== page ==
A review of solicited adverse events indicated that the vaccine was generally well tolerated. The majority of adverse events were mild or moderate in severity. Grade 3 (severe) events greater than or equal to 2% in frequency after the first dose included injection site pain (2.7%), and after the second dose included fatigue (9.7%), myalgia (8.9%), arthralgia (5.2%), headache (4.5%), pain (4.1%) and erythema/redness at the injection site (2.0%). These solicited adverse events were generally short-lived. These data are subject to change based on ongoing analysis of further Phase 3 COVE study data and final analysis.

To my eye, these also look fantastic. Based on my personal experience, they appear to be in the same ballpark as a flu shot. None of them are anything I'd mind experiencing yearly or twice yearly. Notably absent from this list is fever, which appears to be relatively common in other candidates and could really put a damper on vaccine uptake.

Another pressing question is whether the vaccines protect one from getting severe disease. Moderna found 11 severe cases among the control vs 0 in the treatment. This number is significantly lower, but should be interpreted with care. Given that the vaccine is effective, the pressing question is whether subjects are less likely to get severe disease given that they become infected. That is to say, in addition to preventing infections, does the vaccine make it milder if you do get infected?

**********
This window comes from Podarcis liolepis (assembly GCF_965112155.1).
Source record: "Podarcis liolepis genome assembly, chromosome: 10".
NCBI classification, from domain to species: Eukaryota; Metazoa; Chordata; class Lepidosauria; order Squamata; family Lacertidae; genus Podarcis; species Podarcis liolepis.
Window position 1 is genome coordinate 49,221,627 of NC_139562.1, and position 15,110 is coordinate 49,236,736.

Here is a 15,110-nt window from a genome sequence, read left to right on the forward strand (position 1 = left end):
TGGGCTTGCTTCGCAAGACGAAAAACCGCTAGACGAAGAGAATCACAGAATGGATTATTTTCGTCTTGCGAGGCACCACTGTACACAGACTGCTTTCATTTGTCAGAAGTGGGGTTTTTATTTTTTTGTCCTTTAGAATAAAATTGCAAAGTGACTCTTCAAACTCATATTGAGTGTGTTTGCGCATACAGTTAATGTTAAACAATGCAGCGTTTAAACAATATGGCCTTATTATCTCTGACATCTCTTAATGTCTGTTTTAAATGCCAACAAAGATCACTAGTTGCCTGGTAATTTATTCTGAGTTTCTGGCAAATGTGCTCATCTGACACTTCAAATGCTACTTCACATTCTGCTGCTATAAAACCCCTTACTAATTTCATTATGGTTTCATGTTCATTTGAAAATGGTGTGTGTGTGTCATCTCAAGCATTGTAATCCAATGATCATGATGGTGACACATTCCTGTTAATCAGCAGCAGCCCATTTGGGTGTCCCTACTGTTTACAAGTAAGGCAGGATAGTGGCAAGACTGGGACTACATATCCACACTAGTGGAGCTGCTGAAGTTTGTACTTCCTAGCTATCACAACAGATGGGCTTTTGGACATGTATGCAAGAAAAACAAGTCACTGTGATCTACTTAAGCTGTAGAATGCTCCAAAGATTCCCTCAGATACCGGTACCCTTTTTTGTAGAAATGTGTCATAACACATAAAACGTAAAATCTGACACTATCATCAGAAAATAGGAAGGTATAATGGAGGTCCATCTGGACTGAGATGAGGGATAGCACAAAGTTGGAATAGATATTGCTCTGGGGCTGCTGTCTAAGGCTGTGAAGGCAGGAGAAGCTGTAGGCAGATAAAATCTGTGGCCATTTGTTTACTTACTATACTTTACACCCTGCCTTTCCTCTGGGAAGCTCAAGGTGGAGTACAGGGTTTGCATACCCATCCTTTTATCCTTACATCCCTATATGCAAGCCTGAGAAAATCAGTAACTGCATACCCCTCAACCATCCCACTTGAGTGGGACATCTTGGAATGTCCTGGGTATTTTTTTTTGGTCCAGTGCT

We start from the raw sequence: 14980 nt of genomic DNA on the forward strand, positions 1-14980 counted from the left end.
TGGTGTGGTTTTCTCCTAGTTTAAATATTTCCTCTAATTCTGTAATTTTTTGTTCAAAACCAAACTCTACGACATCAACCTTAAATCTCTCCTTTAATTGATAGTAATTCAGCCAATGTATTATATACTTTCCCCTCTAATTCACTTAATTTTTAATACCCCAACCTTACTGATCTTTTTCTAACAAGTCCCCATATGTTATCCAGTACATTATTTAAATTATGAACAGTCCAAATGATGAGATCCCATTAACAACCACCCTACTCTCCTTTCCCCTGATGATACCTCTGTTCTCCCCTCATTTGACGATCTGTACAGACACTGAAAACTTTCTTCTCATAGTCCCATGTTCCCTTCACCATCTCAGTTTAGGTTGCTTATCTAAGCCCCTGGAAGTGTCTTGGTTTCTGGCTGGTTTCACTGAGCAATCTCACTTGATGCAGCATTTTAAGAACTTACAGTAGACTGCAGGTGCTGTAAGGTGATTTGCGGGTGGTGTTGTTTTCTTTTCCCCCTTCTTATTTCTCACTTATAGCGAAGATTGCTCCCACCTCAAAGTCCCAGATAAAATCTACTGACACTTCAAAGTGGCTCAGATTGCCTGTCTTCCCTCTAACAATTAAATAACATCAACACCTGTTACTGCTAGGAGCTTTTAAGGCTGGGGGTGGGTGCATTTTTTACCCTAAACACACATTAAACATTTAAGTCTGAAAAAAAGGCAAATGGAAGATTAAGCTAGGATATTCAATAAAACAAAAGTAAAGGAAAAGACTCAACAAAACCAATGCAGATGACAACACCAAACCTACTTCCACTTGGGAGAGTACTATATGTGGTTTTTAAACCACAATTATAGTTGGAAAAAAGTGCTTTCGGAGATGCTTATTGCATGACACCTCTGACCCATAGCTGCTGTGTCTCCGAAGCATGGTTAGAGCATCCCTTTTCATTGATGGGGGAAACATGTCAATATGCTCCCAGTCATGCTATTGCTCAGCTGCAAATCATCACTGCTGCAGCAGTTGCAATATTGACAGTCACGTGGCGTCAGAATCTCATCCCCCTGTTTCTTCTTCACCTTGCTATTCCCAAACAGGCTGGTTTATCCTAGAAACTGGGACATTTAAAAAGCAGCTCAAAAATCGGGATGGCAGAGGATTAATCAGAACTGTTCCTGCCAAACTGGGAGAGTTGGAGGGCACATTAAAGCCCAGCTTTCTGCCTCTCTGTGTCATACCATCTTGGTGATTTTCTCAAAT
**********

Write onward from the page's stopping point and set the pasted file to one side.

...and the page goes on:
```
> x <- matrix(c(0,5,11,90-11),nrow=2)
> x
[,1] [,2]
[1,] 0 11
[2,] 5 79
> fisher.test(x)
Fisher's Exact Test for Count Data
data: x
p-value = 1
alternative hypothesis: true odds ratio is not equal to 1
95 percent confidence interval:
0.00000 8.88491
sample estimates:
odds ratio
0
```

0 of the five cases in the treatment group were severe, vs 11 of the 90 in the placebo. This is certainly trending in the right direction, but is not even in the neighborhood of significance yet (Fisher's test p-value = 1).

## 5 replies on “Moderna Pfizer Vaccine Update”

This isn’t a proper use of Fisher’s Exact Test, as using the test on the given table would compare the proportion of severe cases in treatment vs placebo to the proportion of total cases in treatment vs placebo.

In fact, the two sided p-value would be 2*(1/2)^5 = 0.0625.

I don’t understand your reasoning or your calculation. The Fisher’s test has the null hypothesis that the rate of severe cases compared to non-severe cases is the same in the treatment and control arms.

Is the 95% certainty based on a one-sided tail with 5% probability mass, or on a 95%, two-tailed confidence interval? In other words, is it the case that P(x>90%) >= 95%, or that P(90.7% <= x <= 99.0%) = 95%?

Two tailed probability interval. This is to be consistent with the Pfizer study design document that outlines 2.5% probability probability on the lower (and upper) tails.

So in that case, wouldn’t this analysis correspond to a 97.5% certainty that efficacy is above 90%, including the 2.5% probability of falling into the [99.0%, 100%) interval?